Summary of the negative perspective
To wrap up this long section, it’s possible that:
- Matthew uses this parable in a negative way looking forward at the history of the kingdom in the church.
- Luke uses it in a negative way looking at the present history of the kingdom in Israel. Or, Luke uses it according to its common sense, but still with a negative application related to Israel’s inability to see the kingdom’s inception.
4. Mark’s Positive Use
What about Mark? I think a serious case can be made for taking Mark’s use of this parable positively, as a picture of the manifestation of the kingdom at Christ’s second coming.
If Mark intends the mustard seed to have a positive meaning, then the three factors I listed at the very beginning must work out positively.
1. Tree and birds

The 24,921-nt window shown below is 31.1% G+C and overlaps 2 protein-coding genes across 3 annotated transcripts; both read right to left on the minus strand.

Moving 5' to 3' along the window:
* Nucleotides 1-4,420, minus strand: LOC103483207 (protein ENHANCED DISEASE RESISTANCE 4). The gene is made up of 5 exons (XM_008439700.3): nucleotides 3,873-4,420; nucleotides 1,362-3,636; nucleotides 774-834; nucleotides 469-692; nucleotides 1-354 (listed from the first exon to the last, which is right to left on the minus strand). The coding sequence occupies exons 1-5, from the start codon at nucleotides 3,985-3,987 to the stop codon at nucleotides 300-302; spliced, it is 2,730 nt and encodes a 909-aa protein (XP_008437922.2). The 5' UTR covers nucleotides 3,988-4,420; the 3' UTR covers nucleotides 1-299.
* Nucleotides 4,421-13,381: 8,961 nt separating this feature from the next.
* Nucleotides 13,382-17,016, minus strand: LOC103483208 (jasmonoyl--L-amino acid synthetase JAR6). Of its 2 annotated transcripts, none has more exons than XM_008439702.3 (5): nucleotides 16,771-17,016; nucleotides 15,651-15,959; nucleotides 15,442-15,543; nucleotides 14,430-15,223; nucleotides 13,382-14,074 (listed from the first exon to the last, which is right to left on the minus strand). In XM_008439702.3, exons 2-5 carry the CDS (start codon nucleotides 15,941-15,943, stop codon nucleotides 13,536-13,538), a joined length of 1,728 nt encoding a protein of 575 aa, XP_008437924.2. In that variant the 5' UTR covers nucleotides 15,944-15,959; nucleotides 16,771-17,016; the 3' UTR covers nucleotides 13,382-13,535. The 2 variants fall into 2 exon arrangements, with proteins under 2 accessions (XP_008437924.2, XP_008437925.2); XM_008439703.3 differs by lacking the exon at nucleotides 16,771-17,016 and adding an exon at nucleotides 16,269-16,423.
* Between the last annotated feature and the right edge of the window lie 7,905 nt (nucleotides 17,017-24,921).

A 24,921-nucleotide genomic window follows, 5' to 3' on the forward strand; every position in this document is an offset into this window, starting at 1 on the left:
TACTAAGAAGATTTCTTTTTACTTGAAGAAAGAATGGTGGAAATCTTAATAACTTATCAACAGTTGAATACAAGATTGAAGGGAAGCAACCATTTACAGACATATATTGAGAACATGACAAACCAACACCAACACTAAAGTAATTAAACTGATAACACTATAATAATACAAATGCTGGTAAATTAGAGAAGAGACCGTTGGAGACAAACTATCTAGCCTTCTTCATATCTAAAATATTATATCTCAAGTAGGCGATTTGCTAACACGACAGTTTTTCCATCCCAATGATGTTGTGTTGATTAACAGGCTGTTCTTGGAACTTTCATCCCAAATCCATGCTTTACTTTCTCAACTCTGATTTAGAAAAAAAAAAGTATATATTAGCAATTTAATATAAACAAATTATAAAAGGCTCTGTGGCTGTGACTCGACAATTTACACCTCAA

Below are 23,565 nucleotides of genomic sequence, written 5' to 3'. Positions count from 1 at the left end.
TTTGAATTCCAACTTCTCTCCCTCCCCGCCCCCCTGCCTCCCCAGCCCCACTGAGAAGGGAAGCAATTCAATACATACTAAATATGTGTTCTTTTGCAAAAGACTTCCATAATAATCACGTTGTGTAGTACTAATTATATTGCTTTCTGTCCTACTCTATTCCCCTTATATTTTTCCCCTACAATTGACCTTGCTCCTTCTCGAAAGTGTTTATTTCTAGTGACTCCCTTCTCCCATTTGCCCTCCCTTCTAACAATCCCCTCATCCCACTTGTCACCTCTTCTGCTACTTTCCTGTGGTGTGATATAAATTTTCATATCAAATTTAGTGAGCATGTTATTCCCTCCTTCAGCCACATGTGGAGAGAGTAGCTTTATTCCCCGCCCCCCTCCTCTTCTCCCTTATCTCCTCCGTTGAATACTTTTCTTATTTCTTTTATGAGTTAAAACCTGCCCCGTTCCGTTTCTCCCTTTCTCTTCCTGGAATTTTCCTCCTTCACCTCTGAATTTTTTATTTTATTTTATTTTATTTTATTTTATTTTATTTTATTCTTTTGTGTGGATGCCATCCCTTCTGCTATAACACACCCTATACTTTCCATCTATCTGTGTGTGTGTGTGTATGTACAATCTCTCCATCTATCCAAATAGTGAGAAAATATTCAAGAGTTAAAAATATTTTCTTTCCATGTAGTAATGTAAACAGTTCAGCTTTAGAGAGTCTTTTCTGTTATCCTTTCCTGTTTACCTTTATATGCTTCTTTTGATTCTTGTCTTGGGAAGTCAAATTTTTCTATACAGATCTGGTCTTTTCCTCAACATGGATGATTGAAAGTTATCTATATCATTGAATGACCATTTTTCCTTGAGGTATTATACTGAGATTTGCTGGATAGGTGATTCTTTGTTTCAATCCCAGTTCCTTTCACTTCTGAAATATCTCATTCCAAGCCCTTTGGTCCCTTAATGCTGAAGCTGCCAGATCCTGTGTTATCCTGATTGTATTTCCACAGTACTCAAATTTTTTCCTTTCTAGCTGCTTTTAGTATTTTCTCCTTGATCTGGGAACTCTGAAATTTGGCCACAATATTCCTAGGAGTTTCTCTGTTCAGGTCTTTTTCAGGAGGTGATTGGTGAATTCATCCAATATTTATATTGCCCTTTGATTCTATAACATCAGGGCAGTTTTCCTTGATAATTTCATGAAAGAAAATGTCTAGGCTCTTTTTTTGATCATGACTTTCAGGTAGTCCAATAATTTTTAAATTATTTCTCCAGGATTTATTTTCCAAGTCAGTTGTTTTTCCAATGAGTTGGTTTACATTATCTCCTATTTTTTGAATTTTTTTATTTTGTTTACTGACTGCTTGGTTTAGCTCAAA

The first point to notice is that Mark doesn’t actually say the mustard seed becomes a “tree,” but rather “greater than all the herbs.” So the point about violating the principle of Genesis 1 doesn’t exactly fit here. A full grown mustard plant can be very large compared to other herbs—around 10-12 feet tall, according to many. A mustard seed is a perfect fit for a “smaller than, greater than” illustration.
What about the birds? It depends what we understand the primary referent to be. Yes, Mark has birds devouring seeds a few verses prior (like Matthew does), but given its context could there be another allusion? There certainly are options. A couple of times in the OT a tree housing birds is used to represent a splendid kingdom with other nations dwelling under its rule. Ezekiel 31 and Daniel 4 describe Assyria and Babylon like this. Ezekiel 17:22-24 portrays Israel as a tree. A twig is cropped from this tree, transplanted, and then grows into a magnificent tree. And under the shade of this tree’s branches “all birds of every kind will nest.” Lee interprets this twig-become-tree as Christ who will rule over all nations (birds) in the next age.